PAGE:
Approximately 100 members of the Arkansas Tech University community celebrated the life and legacy of Dr. Martin Luther King Jr. with a march and service project on Tuesday, Jan. 15.
In a matter of just 12 minutes, the students, faculty, staff and alumni in attendance assembled more than 1,000 personal hygiene kits by utilizing an assembly line system in the W.O. Young Building Ballroom.
The kits will be distributed to those in need by local organizations such as the River Valley Shelter for Battered Women and Children, the Boys and Girls Clubs of the Arkansas River Valley, Main Street Mission, the Salvation Army and the Russellville Goodwill store.
"The life of Dr. King means, to me, a life of hardships and overcoming," said Jay Anderson, an Arkansas Tech senior from Little Rock who is majoring in psychology and communication. "He was such an inspiration to people not only in America, but on an international level people are inspired by the words of Dr. Martin Luther King. For me, growing up we had days of reflection and service like this one. It humbles me, and even though a lot of people may not be aware of all the history, this gives them a chance to reflect and feel motivated because of it. Our community service symbolizes that there is always someone out there who needs help."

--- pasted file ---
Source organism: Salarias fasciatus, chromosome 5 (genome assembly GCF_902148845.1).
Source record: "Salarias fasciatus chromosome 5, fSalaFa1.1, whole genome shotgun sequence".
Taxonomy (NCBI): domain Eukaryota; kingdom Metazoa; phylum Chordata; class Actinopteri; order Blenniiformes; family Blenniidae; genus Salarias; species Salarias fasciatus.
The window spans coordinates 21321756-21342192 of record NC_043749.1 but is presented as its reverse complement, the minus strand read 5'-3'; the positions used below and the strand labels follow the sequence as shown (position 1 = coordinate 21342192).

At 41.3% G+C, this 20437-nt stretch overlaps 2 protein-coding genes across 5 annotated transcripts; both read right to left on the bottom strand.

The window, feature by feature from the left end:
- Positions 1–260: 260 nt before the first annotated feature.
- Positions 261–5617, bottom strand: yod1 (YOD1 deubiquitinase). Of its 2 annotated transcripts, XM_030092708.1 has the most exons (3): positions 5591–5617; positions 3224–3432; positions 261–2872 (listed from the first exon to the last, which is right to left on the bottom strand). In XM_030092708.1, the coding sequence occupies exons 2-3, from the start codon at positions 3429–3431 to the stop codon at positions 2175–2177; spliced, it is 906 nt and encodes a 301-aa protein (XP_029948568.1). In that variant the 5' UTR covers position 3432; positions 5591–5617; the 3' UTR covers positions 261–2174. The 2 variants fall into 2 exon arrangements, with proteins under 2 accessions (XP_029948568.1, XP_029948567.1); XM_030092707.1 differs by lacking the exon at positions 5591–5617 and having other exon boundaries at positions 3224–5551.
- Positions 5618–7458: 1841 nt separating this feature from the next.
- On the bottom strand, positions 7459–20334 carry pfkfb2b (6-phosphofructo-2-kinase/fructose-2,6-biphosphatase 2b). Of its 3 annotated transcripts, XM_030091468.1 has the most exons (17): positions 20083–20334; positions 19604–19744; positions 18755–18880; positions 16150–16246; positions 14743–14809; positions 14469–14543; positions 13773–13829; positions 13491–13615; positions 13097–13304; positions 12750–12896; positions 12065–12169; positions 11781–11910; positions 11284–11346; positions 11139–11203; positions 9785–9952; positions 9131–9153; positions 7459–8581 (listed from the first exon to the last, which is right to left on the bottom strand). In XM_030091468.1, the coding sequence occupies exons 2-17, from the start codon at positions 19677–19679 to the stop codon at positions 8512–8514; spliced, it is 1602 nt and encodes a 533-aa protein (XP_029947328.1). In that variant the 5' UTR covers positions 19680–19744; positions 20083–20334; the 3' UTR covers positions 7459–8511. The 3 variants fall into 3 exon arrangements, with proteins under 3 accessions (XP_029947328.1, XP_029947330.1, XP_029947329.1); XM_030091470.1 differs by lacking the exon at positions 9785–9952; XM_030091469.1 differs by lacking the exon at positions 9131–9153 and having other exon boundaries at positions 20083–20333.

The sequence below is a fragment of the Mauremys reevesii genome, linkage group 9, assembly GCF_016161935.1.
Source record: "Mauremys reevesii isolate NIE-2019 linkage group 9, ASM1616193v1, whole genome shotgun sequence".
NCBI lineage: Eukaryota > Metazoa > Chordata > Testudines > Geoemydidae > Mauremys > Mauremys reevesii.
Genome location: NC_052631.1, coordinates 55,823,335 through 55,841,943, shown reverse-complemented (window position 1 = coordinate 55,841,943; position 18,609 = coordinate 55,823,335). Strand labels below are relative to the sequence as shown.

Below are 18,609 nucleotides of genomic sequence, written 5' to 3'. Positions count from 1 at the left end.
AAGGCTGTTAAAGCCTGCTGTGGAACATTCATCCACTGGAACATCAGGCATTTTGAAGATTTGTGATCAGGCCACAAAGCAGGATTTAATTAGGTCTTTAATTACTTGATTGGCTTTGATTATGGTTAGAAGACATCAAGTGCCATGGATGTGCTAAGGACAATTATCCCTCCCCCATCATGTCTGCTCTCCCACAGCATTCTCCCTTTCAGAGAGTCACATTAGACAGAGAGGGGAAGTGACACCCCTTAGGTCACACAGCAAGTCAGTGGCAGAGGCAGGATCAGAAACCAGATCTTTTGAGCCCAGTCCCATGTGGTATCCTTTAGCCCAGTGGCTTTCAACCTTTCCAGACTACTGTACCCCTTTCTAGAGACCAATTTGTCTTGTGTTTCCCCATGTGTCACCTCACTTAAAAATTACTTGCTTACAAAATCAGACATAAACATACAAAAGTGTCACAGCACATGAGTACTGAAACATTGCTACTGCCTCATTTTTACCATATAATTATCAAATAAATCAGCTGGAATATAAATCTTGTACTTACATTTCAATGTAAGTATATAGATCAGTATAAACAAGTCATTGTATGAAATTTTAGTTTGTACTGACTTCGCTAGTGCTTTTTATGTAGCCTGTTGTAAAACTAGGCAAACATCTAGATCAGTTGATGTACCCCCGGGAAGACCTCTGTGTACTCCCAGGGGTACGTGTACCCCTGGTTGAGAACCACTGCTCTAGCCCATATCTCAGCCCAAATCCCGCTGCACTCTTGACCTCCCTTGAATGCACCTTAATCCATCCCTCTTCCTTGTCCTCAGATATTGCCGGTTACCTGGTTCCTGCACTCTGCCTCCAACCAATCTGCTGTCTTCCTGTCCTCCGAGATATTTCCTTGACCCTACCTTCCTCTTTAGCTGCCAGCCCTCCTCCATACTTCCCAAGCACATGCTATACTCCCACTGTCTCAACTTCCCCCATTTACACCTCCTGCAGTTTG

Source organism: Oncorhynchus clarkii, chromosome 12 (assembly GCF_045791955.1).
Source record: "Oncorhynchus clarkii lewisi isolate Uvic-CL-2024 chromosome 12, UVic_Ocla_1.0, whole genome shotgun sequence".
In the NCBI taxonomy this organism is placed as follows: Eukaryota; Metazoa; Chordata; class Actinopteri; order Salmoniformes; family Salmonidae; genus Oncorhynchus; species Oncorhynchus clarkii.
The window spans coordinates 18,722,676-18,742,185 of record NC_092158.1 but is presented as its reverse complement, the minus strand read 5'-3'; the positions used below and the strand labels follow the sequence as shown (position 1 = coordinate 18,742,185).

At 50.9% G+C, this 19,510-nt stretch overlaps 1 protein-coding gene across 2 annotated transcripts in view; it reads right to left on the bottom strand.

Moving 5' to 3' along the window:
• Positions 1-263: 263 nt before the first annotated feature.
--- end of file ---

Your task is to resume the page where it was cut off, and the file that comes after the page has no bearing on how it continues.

The event, which was organized by the ATU Department of Diversity and Inclusion, also raised non-perishable food donations to benefit the Green and Gold Cupboard at Arkansas Tech.
Senior Natari Irvin of Jacksonville and junior Victoria Wilson of Little Rock offered remarks at Hindsman Tower in advance of the campus march.
"Being an African-American student here at Arkansas Tech University has made a big impact on where I've come from and where I am at now," said Wilson, who has worked as a resident assistant and holds membership in Zeta Phi Beta sorority. "I've learned a lot about diversity. Being a part of this is something that is inspirational for me."